25. ^ Desmond Ford, Daniel 8:14, the Day of Atonement, and the Investigative Judgment; Glacier View edition pp.89–95, printed edition pp.55–61; as cited by Cottrell
  26. ^ Donald G. Barnhouse, ed., Eternity 7:67 (September 1956), pp.6–7, 43–45; as quoted by Cottrell
  27. ^ Raymond Cottrell, "1844 Revisionists Not New: President Indicts the Church's Scholars". Adventist Today 3 (January–February 1995), p16
  28. ^ "Report of a Poll of Adventist Bible Scholars Concerning Daniel 8:14 and Hebrews 9" by Cottrell
  29. ^ a b c d Raymond F. Cottrell. ""The Sanctuary Doctrine—Asset or Liability?" (part 6)". Adventist Today. Retrieved 2007-12-01. 
  30. ^ Dr Cottrell I J
  31. ^ "...Asset or Liability?" by Cottrell was presented in 2001. Additionally, footnote 25 lists his papers on the topic
  32. ^ Raymond Cottrell collection, a register of Cottrell's papers held at Andrews University
  33. ^ Desmond Ford on the Bible Answer Man program with Walter Martin. Audio here
  34. ^ a b c Where is Robert Brinsmead? by Larry Pahl; Adventist Today 7:3 (May/June 1999)
  35. ^ Knight, George R., 2000, A Search for Identity, p.174
  36. ^ Ford, Desmond (1979), The Investigative Judgment: Theological Milestone or Historical Necessity?, Good news unlimited, retrieved 2007-10-28 .
  37. ^ Ford, Gerald, Daniel 8:14, the Day of Atonement and the Investigative Judgement, Good news for Adventists .
  38. ^ Sanctuary Debate Documents, Spectrum volume 11, no. 2 (Nov 1980)
  39. ^ Ministry (PDF), October 1980 .
  40. ^ Adventist Archives (PDF/DjVu) .
  41. ^ Spectrum, November 1980 .
  42. ^ Ostling, Richard N; Jim Castelli; Dick Thompson (1982-08-02). "The Church of Liberal Borrowings". Time (Time). ISSN 0040-781X. Retrieved 2007-10-22. 
  43. ^ Ballis 1999, p. 17.
  44. ^ Ballis 1999, p.  27.
  45. ^ Available from the General Conference's Biblical Research Institute bookshop (website)
  46. ^ Adventist Today forum (1999). "Reflections On Adventism: an interview with Dr. Desmond Ford (response to Question #5)". Good News Unlimited. 
  47. ^ Arthur Patrick (October 22, 2005). ""Twenty-five years after Glacier View". Presentation given to Sydney Adventist Forum". 
  48. ^ Venden, Morris, Modern Parables, 1994
  49. ^ Ratzlaff later published his critique of the investigative judgment in Cultic Doctrine of Seventh-day Adventists, 2001
  50. ^ A Theologian's Journey from Seventh-day Adventism to Mainstream Christianity by Gladson, 2001
  51. ^ a b c "28 Fundamental Beliefs of Seventh-day Adventists". 
  52. ^ "Constitution", Adventist Theological Society .
  53. ^ Seventh-day Adventists Answer Questions on Doctrine, SDA net, 1957 .
  54. ^ Seventh-day Adventists believe, SDA net, 1988 .
  55. ^ Documents, Adventist Biblical research .
  56. ^ ABSG (PDF), Adventist .
  57. ^ Seventh-day Adventists Believe. Ministerial Association, General Conference of Seventh-day Adventists. 2005. pp. 361–362.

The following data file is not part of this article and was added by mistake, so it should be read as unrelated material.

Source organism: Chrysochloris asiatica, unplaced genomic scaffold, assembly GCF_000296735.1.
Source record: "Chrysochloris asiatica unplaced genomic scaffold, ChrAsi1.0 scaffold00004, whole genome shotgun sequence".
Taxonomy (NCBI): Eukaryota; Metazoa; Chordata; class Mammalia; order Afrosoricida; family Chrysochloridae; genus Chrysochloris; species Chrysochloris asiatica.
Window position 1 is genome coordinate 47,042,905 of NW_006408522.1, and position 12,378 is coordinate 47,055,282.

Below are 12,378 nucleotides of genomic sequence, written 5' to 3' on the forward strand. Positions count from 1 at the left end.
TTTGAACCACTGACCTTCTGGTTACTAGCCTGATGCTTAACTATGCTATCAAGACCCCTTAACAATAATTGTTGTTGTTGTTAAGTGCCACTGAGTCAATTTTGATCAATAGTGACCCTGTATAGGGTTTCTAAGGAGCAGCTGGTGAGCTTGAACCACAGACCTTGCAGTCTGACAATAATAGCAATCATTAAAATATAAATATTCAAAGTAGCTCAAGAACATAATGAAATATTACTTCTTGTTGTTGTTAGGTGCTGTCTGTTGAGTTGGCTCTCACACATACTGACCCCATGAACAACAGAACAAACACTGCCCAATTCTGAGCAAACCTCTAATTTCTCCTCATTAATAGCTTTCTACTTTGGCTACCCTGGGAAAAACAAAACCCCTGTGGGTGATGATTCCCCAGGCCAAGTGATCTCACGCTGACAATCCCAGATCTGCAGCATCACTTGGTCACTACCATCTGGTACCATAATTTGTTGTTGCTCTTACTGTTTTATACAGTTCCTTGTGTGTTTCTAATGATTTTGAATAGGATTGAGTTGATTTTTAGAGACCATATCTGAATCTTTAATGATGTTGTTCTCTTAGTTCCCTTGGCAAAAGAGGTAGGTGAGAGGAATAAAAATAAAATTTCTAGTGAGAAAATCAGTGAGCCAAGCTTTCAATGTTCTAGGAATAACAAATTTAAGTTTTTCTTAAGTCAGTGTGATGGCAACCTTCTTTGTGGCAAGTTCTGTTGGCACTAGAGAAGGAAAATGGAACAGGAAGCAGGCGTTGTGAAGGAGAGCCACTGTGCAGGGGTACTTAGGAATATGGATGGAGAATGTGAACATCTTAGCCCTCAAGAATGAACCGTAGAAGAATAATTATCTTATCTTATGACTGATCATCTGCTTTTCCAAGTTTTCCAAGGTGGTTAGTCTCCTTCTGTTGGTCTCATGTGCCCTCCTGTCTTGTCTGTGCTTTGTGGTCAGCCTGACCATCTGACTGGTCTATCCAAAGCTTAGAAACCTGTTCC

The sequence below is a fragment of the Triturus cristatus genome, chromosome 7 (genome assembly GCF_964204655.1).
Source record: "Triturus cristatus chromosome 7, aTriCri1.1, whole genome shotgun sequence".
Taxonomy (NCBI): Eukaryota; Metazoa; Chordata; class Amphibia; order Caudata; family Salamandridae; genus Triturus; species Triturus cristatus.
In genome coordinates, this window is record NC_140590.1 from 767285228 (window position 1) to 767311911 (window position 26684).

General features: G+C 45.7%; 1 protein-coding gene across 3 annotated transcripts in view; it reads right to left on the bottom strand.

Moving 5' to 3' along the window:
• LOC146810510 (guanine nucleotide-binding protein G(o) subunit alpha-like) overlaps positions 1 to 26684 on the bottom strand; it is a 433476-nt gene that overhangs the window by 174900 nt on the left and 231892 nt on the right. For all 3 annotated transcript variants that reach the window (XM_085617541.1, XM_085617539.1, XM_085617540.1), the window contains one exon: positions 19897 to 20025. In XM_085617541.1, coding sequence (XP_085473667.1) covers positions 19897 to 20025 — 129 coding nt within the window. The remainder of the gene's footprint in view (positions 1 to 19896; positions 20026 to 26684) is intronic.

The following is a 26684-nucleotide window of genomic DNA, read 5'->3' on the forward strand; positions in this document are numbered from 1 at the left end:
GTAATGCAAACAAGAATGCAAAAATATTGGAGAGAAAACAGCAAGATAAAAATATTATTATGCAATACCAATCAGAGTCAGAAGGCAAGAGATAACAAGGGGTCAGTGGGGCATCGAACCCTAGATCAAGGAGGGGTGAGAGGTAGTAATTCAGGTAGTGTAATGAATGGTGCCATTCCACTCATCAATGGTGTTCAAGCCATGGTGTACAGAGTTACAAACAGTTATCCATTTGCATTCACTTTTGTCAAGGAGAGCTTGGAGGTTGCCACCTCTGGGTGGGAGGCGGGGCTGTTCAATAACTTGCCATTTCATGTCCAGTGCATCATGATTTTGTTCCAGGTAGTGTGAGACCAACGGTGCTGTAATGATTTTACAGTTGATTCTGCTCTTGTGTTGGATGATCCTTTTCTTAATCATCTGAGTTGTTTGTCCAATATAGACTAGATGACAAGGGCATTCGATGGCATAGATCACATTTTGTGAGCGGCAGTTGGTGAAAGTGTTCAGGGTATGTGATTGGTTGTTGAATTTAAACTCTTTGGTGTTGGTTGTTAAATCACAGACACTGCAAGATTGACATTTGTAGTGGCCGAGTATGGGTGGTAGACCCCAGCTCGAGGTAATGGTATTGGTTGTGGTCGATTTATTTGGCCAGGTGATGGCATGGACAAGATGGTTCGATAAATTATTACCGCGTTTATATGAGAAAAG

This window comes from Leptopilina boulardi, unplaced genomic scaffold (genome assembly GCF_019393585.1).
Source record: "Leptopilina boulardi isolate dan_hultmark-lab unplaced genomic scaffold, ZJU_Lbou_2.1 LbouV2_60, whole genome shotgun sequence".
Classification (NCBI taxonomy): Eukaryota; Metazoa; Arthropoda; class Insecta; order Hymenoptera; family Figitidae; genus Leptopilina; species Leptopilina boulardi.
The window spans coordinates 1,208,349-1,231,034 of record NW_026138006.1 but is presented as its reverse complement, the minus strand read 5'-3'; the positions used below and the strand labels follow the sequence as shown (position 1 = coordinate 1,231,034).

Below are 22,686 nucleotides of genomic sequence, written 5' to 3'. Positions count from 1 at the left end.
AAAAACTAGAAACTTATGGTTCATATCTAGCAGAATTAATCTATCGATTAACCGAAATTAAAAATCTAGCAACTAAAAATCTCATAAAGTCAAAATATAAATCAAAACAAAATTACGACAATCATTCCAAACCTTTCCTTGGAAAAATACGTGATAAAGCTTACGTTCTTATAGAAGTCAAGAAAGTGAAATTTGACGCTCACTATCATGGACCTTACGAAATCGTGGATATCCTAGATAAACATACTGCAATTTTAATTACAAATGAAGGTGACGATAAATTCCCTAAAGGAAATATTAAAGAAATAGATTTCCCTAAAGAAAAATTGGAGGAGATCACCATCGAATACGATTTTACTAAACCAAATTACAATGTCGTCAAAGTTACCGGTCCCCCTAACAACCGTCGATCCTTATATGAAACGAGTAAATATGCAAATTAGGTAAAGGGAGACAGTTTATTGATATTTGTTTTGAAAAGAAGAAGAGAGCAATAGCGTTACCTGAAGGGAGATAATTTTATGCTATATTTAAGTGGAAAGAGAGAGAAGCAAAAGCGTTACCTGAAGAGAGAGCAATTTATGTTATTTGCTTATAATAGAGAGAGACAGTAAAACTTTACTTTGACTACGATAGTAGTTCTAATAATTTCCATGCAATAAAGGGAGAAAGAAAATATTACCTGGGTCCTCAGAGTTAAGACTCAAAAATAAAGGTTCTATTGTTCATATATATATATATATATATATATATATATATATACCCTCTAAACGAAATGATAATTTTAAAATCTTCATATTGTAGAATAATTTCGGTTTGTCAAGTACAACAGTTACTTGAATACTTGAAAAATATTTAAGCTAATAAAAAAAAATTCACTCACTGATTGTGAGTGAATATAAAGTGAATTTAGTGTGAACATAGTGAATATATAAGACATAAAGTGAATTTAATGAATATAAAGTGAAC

58. ^ General Conference of Seventh-day Adventists (2005). Seventh-day Adventists Believe 2nd ed. pp. 358–359. 
  59. ^ Nichol, F.D., 1944, "The Midnight Cry", Review and Herald Pub. Asso., pgs. 169, 183, 226-230
  60. ^ http://www.whiteestate.org/issues/GC-Prescott.html, suggestion number 70
  61. ^ Seventh-day Adventists believe, 2nd ed. Ministerial Association, General Conference of Seventh-day Adventists. 2005. pp. 356–359. 
  62. ^ a b c Seventh-day Adventists Believe (2nd ed.). General Conference of Seventh-day Adventists. 2005. pp. 354–362. 
  63. ^ a b c d e f The Great Controversy, Ellen G. White, chapter 28.
  64. ^ Venden, M., 1984, Uncommon Ground, p. 40
  65. ^ The following several paragraphs are a synthesis of Venden, Morris, 1984, "The Hour of God's Judgment," Uncommon Ground: A look at the distinctive beliefs of Seventh-day Adventists, pps. 34-40
  66. ^ Knight, George, 2000, A Search for Identity, pp. 173
  67. ^ Seventh-day Adventists Believe (A Biblical Exposition of 27 Fundamental Doctrines), copyright 1988. Chapter 23, page 325.
  68. ^ See The Great Controversy, Ellen G. White, chapter 39
  69. ^ Ron Corson (2002). "Progressive and Traditional Adventists Examined". 
  70. ^ Donald Barnhouse, Eternity 7:67, September 1956
  71. ^ a b c Anthony A. Hoekema (1963). The Four Major Cults. Eerdmans. pp. 144–145. 
  72. ^ Ronald S. Wallace (1979). The Message of Daniel (Bible Speaks Today series). IVP. 
  73. ^ Desmond Ford, Glacier View manuscript
  74. ^ Anthony A. Hoekema. The Four Major Cults. Eerdmans, 1963. pp. 157–158. 
  75. ^ Norman Young, "A Reluctant Participant Looks Back at Glacier View". Paper presented at Sydney Adventist Forum, 22 October 2005. A condensed version was later published in Adventist Today 14:6, p.7-9
  76. ^ Daniel and Revelation Committee Series
  77. ^ Cottrell
  78. ^ Interview With Desmond Ford
  79. ^ "Problems with 1844", Adventist Today vol. 14 issue 6, 2006
  80. ^ "Joint Statement of the World Evangelical Alliance and the Seventh-day Adventist Church" (PDF). 2007. 
  81. ^ Sausa, Diego D. Kippur—the Final Judgment: Apocalyptic Secrets of the Hebrew Sanctuary, Fort Myers, FL: The Vision Press, 2006. ISBN 0-9788346-1-5.
  82. ^ Venden, Morris, 1982, Good News and Bad News about the Judgment, Pacific Press, p. 87
  83. ^ Questions on Doctrine, Review and Herald Publishing Association 1957 p.142